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Educators Urge N.M. Retirement Board To Divest From For-Profit Prisons And Migrant Detention

Hannah Colton / KUNM
Protesters called for the release of prisoners and divestment of public funds from private prisons on UNM campus on August 7, 2020.

Calls for a major New Mexico retirement fund to drop investments in companies that operate private prisons and ICE detention may finally be answered this week. After over a year of pressure from a growing coalition of teachers and advocates, the New Mexico Educational Retirement Board could vote this Friday on a proposal to divest from GEO Group and Core Civic.

About twenty educators and prisoners' rights activists protested the harms of the carceral system last Friday at the University of New Mexico, a continuation of #FreeThemAll actions that have taken place weekly since early in the pandemic. Along with signs and banners, organizers brought a laptop so people could send public comments to the NMERB ahead of this week's board meeting.

People chanted: “Abolish the prisons! End the slavery systems! Abolish police! We are all we need!” They decried inhumane treatment of migrants and the warehousing of prisoners for profit, calling it a form of modern-day slavery.

Dair Obenshain, co-founder of Teachers Against Child Detention, is a music teacher in Albuquerque. She says for-profit prisons are against all that educators stand for, and that NMERB trustees have been resistant to their demands to divest.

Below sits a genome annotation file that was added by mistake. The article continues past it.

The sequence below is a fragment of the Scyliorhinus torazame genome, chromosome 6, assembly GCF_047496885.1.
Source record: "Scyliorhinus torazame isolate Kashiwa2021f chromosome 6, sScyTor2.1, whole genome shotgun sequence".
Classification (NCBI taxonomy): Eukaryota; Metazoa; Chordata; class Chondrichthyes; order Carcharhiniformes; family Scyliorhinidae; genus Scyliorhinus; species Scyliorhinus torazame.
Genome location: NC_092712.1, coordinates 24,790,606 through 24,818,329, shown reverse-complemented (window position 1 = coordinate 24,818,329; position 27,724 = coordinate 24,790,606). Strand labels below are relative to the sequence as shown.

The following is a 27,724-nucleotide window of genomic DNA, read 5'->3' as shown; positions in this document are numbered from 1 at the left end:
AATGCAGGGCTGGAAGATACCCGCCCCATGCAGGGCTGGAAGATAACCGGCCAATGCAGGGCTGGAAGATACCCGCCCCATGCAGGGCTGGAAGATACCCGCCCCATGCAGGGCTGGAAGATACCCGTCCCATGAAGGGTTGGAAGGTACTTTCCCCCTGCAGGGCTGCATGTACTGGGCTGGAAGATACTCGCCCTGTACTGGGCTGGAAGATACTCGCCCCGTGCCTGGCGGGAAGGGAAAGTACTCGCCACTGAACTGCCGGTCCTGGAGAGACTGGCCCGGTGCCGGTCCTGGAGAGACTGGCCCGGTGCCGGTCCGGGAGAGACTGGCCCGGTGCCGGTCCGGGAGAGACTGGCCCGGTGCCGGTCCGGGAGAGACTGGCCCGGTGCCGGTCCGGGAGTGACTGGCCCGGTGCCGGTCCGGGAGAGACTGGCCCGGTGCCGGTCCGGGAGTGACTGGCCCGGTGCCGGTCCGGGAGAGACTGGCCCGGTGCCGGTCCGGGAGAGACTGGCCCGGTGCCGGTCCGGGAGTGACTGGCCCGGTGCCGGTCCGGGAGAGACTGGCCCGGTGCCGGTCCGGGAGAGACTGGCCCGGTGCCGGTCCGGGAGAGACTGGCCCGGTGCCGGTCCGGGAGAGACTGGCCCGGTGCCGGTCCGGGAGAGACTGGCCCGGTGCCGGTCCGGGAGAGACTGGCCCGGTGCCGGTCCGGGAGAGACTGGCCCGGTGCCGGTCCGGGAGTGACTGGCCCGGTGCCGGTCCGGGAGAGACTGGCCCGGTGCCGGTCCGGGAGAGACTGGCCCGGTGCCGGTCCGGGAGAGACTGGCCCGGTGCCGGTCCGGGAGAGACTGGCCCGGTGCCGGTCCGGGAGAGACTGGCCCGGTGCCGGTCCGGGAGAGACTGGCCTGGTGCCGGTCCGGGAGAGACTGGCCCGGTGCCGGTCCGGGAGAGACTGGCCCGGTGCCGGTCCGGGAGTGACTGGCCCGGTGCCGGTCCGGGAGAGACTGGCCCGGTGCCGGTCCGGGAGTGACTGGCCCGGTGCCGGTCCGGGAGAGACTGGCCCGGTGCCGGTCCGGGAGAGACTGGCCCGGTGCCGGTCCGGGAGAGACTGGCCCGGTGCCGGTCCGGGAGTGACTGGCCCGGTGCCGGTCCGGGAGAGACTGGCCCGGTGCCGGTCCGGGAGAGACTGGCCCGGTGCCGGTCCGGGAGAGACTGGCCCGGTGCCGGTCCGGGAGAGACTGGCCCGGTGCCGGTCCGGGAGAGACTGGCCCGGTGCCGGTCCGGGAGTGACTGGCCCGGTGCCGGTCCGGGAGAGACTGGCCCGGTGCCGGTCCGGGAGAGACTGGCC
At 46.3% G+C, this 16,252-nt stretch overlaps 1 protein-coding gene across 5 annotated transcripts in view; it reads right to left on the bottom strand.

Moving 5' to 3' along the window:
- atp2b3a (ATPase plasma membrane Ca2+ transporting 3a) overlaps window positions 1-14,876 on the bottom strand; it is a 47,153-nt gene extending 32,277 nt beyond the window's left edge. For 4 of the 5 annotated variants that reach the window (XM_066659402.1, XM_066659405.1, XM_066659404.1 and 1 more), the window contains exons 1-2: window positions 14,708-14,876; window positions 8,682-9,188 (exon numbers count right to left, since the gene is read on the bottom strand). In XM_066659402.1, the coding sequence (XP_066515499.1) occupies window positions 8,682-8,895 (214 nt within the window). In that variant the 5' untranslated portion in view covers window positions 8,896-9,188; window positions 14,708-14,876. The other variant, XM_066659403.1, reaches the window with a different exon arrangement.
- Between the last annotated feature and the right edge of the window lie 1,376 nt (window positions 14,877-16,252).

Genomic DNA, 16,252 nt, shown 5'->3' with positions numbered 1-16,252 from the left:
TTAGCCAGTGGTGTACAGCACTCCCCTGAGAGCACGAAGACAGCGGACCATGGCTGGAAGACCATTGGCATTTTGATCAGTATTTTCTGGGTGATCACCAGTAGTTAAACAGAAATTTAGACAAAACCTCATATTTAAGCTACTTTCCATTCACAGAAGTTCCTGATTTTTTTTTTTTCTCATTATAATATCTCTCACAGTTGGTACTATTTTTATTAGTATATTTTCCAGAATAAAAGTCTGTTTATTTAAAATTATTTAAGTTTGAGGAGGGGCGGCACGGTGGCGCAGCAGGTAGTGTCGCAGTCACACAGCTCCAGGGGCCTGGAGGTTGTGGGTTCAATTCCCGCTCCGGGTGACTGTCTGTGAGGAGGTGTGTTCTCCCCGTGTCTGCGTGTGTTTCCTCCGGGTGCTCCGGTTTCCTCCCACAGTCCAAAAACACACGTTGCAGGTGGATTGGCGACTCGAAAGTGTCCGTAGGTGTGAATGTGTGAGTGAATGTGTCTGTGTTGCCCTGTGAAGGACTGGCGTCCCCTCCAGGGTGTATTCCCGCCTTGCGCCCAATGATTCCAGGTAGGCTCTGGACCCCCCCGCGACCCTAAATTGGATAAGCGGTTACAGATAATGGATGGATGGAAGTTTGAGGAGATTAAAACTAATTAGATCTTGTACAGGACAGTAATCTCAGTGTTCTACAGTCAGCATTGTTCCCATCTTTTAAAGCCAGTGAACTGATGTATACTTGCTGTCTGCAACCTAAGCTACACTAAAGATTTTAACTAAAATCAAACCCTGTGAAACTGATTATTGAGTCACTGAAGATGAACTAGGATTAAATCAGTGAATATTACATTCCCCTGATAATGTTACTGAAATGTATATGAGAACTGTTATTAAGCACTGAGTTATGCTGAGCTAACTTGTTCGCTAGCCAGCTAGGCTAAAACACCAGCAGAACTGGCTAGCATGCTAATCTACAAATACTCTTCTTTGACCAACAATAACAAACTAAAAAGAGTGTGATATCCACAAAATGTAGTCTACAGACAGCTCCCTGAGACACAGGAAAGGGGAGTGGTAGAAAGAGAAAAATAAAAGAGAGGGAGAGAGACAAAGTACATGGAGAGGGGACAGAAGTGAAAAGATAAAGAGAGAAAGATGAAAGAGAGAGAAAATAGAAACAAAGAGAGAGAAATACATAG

"They claim that it’s fiscal responsibility that forces them to continue investing in private prisons, but before the COVID pandemic, those stocks in Geo Group and CoreCivic were losing a lot of money," Obenshain said. "So it’s not only morally reprehensible, but also fiscally irresponsible."

CoreCivic, formerly the Corrections Corporation of America, runs ICE detention centers in Cibola and Torrance Counties, as well as a state prison in Cibola County. GEO Group operates New Mexico prisons in Guadalupe and Lea Counties. 

Holdings in the two companies account for less than a million dollars of the $13 billion fund, reports the Las Cruces Sun-News.

The NMERB is expected to take up a proposal to divest from the private prison companies on Friday morning. Find the meeting information here.

Find more coverage of this issue in the Santa Fe Reporter:

CORRECTION 8/13, 2p: The original version of this story stated that the NMERB investment committee would decide Thursday whether the full board would vote on divestment. CIO Bob Jacksha said in the meeting Thursday that was incorrect, that the investment committee would make recommendations, and the board has divestment on their Friday agenda. 

Support for KUNM's public health coverage comes from the W.K. Kellogg Foundation and listeners like you. 

Hannah served as news director at KUNM and reported on education, Albuquerque politics, and anything public health-related. She died in November 2020.
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